restgen

A micro framework that helps you quickly build RESTful webservice

npm install restgen
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restGen

The goal of restgen is to provide a micro framework that helps you to write a RESTful webservice using NodeJs, Express, Mongoose (MongoDB).

Features

This is the first release, but so far given a mongoose model object it will:

  • Handle 'BadRequest', 'NotFound' and '500' errors in a nice clean way.
  • Tool to build project skelleton for you
  • Tool to build empty models for you
  • Auto-generate controllers
  • Auto-generate routes
  • Inflection Library
  • Accept header based response rendering

Installation

npm install restgen -g

Dependancies

So far this is dependant on:

  • Nodejs >= 0.8.0
  • Mongoose 3.x
  • Express 3.x
  • Node-Jake 0.5.15
  • NodeUnit
  • Jade
  • EJS
  • Commander
  • Fleck

Setup

A tool is provided to auto-generate a project structure for you. You can use it by executing the following:

restgen new demo_app

It will generate a project structure for you like this:

/controllers
/controllers/{modelName}.js
/models
/models/{modelName}.js
/routes
/routes/{modelName}.js
/tests
app.js

between the created directory and type the following command to install dependencies

npm install

Creating a Model

Models are just standard Mongoose models, you can create a new model by creating a javascript file inside of the 'models' folder. You need to name the file, and the export the same. Your object will get a Mongoose object passed to it, you use that to create your model.

You can create an empty model by typing the following from the root of the project:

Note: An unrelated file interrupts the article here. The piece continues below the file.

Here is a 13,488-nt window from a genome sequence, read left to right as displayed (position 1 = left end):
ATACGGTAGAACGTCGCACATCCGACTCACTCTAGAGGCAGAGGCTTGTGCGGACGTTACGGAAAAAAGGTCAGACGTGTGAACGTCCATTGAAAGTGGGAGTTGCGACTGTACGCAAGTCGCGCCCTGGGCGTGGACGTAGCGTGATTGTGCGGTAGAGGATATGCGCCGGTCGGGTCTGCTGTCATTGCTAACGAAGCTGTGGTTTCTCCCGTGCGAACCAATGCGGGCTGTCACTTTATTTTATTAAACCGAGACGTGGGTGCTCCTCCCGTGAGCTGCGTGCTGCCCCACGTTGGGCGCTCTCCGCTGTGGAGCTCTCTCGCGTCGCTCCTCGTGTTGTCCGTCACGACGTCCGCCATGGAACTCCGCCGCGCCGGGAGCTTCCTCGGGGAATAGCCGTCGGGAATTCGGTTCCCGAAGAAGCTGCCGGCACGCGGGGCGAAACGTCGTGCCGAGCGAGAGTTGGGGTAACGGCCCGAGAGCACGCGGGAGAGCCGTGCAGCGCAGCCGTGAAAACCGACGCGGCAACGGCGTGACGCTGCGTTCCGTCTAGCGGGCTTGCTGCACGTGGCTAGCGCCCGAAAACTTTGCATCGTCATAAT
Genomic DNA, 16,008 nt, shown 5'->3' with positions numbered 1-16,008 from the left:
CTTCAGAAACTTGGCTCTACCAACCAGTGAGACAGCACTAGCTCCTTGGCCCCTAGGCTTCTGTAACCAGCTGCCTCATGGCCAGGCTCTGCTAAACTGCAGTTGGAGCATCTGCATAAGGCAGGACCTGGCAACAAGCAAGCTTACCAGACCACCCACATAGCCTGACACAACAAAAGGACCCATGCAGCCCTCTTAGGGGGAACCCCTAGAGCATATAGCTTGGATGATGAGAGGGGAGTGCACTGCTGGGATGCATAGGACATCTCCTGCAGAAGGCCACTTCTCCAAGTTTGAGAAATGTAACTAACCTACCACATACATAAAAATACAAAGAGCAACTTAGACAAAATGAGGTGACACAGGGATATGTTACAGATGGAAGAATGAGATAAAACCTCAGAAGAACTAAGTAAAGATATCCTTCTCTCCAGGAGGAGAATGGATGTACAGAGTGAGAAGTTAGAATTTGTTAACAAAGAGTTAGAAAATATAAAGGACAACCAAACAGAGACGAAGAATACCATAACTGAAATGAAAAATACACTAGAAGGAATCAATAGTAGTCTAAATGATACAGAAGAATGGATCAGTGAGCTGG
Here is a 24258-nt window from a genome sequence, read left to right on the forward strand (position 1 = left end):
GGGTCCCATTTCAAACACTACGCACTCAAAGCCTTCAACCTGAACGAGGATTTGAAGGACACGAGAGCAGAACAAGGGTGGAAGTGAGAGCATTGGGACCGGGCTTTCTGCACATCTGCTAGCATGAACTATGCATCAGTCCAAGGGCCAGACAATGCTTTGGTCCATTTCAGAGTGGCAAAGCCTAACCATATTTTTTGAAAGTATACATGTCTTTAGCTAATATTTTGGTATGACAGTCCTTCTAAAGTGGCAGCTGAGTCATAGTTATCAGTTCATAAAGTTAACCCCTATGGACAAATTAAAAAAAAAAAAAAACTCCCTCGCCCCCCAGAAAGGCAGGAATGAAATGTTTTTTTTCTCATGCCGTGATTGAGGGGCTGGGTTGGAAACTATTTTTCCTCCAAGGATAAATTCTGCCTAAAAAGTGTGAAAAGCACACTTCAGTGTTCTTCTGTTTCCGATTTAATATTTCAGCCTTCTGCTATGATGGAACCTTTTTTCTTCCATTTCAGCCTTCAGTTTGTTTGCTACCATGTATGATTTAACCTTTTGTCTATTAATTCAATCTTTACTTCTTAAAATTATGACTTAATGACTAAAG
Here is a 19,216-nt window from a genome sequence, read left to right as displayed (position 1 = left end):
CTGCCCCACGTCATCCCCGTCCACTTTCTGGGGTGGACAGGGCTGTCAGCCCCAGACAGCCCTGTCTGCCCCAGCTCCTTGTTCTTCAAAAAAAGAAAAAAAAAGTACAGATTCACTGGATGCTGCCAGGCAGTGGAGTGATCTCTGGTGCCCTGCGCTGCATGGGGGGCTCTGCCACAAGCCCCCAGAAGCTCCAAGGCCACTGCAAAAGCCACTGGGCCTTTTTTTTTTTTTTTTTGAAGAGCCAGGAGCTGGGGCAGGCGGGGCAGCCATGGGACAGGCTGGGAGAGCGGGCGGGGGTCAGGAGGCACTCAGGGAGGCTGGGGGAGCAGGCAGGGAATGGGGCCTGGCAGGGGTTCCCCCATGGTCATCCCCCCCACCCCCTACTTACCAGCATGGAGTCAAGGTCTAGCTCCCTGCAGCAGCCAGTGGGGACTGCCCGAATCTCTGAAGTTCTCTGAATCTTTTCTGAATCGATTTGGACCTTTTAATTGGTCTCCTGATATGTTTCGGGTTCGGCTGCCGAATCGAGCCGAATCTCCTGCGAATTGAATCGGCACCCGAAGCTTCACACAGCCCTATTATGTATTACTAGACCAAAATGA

restgen generate -m user name:String email:String

the file will be created in the model directory

Here's an example of how you'd define one:

module.exports.user = function (mongoose) {
  var Schema = mongoose.Schema;

  /* schema for user */
  userSchema = new Schema ({ 
    name: String,
    email: String
  }, { versionKey: false });

  /* methods for userSchema */

  // userSchema.method({
  //   example: function () {
  //     return true;
  //   }
  // });

  return mongoose.model('user', userSchema);
};

Creating a Controller

You don't have to do anything to create a basic controller, one that provides show, index, create, update, and destroy is reflectively created for you at runtime.

You can create or extend the controller by typing the following from the root of the project:

restgen generate -c user

the file will be created in the controller directory

Here's an example of how you'd define one:

module.exports.userController = function(baseController, restgen){
    return baseController;
}

From this basic framework a controller is dynamically built for each model object that implements:

  • index()
  • new
  • create(json)
  • show(id)
  • update(id, json)
  • remove(id)

You can extend the base functionality by defining your controller something like this:

module.exports.userController = function(baseController, restgen){
    //Example of how to extend the base controller if you need to...